sábado, 28 de abril de 2012

Raising Awareness in Phoenix, Arizona

               Guest Post by Matthew Maddix


Growing up in the Phoenix Metro Area there are a few things you learn at a young age to be certain: it’s incredibly hot in the summer, wear sunscreen, drink lots of water, and “Go Devils!” This latter bit of knowledge led me to, amongst other things, a University education, a degree in Engineering, and a lasting friendship with Christina, on behalf of whom I write this. 

I’m not sure how much the name Pat Tillman resonates outside of the state of Arizona, but here, especially in the Phoenix Metro area, it holds a place of reverence like few others. For those of you who are unfamiliar with the story of Pat Tillman, I highly recommend you check out “Where Men Win Glory” by John Krakenaur. For the short version, Pat Tillman was the underdog everything that walked on to the American Football team at Arizona State University (home of the Sun Devils) only to become a starting linebacker on a Rose Bowl team to be drafted at the end of the NFL draft only to become a starting Safety in the NFL for the Arizona Cardinals; and then the events of September 11, 2001 happened, and he gave up his entire life, along with his brother Kevin, to enlist in the Army and go fight the war in Afghanistan. In April of 2004, Pat was killed by friendly fire after a raid that was ordered from people thousands of miles away sitting at desks, despite the pleas and reluctance of Pat’s commanding officer to perform the maneuver (for more or on the specifics, I recommend the aforementioned book as well as the documentary “The Tillman Story”).

Every year on the third Saturday in April, thousands of people gather in Tempe, Arizona (home of Arizona State University and, during Pat’s time with the team, the Arizona Cardinals) to run/walk a 4.2 mile race throughout Tempe, culminating on the 42 yard line of Sun Devil Stadium.  The complete route is displayed below:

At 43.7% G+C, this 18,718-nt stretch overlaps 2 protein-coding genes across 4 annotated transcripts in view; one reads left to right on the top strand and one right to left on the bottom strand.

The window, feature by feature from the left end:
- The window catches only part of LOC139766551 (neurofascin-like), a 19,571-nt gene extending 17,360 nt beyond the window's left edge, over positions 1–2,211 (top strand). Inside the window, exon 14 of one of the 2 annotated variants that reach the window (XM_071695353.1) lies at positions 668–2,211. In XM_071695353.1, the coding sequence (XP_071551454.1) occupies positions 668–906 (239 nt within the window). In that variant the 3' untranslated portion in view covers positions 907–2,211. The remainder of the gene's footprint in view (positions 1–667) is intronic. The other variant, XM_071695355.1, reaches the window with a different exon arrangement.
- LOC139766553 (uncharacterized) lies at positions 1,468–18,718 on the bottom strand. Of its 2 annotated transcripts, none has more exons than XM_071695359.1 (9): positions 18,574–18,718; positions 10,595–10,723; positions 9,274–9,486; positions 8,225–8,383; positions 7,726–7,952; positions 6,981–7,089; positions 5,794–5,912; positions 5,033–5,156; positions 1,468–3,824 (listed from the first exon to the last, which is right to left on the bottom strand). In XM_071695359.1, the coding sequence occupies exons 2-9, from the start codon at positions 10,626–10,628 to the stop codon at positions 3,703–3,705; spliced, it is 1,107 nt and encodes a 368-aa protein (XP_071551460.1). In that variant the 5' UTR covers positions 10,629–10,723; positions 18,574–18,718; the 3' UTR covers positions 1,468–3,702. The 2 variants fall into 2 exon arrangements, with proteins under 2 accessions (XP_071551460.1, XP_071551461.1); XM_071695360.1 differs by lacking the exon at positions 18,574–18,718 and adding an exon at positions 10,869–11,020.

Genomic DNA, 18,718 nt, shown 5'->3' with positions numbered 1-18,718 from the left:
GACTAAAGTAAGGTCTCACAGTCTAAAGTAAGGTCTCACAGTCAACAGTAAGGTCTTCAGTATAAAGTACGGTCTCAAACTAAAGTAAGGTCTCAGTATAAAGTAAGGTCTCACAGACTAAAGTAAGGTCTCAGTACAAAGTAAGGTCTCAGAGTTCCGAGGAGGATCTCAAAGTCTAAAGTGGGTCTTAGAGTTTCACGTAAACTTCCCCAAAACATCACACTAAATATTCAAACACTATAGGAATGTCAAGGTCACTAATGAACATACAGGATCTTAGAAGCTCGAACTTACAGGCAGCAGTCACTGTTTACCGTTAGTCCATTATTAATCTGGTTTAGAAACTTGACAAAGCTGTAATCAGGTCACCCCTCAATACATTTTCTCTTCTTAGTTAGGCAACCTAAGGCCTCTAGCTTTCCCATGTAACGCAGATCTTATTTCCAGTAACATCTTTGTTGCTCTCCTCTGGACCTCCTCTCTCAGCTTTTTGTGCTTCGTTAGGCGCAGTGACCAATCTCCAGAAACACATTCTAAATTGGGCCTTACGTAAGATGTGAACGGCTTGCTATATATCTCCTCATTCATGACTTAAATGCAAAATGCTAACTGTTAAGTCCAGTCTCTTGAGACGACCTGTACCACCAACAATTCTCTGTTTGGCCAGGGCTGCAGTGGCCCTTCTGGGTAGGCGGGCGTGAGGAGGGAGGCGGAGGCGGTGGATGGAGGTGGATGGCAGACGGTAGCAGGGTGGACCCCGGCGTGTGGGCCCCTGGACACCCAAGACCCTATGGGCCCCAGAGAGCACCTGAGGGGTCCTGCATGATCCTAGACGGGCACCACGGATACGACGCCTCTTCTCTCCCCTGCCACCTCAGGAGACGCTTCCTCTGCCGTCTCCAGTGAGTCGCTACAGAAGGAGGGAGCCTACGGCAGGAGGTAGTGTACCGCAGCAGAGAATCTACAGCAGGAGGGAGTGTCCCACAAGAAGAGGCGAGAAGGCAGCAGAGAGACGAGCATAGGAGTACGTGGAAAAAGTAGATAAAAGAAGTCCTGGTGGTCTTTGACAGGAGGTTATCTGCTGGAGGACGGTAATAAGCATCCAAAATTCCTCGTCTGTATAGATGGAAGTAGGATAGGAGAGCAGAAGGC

Pat's Run Route

This year, there were 28000 registrants and approximately 10000 spectators and volunteers. The numbers 4.2 and 42 are used in homage of the uniform number Pat wore whilst playing for the Sun Devils. 

The route traces the northern most parts of Tempe, but includes some of Pat’s favourite locations. The starting point is on Packard Drive, between Sun Devil Stadium and Packard Stadium (the baseball stadium, where Kevin Tillman played and Pat was a frequent visitor). Then, quickly on the way is Rio Salado Drive, a winding road with myriad views and buildings. At the corner of Rio Salado and Mill Ave, there is the old Flour Mill. One of Tempe’s oldest landmarks, it predates the city and state itself and was built by Charles T. Hayden, who was a prominent force in the foundation of Tempe. There is currently a legal battle raging about whether or not to repaint the Mill.

Hayden Flour Mill stands as a reminder of Tempe’s storied past and the influence it has today.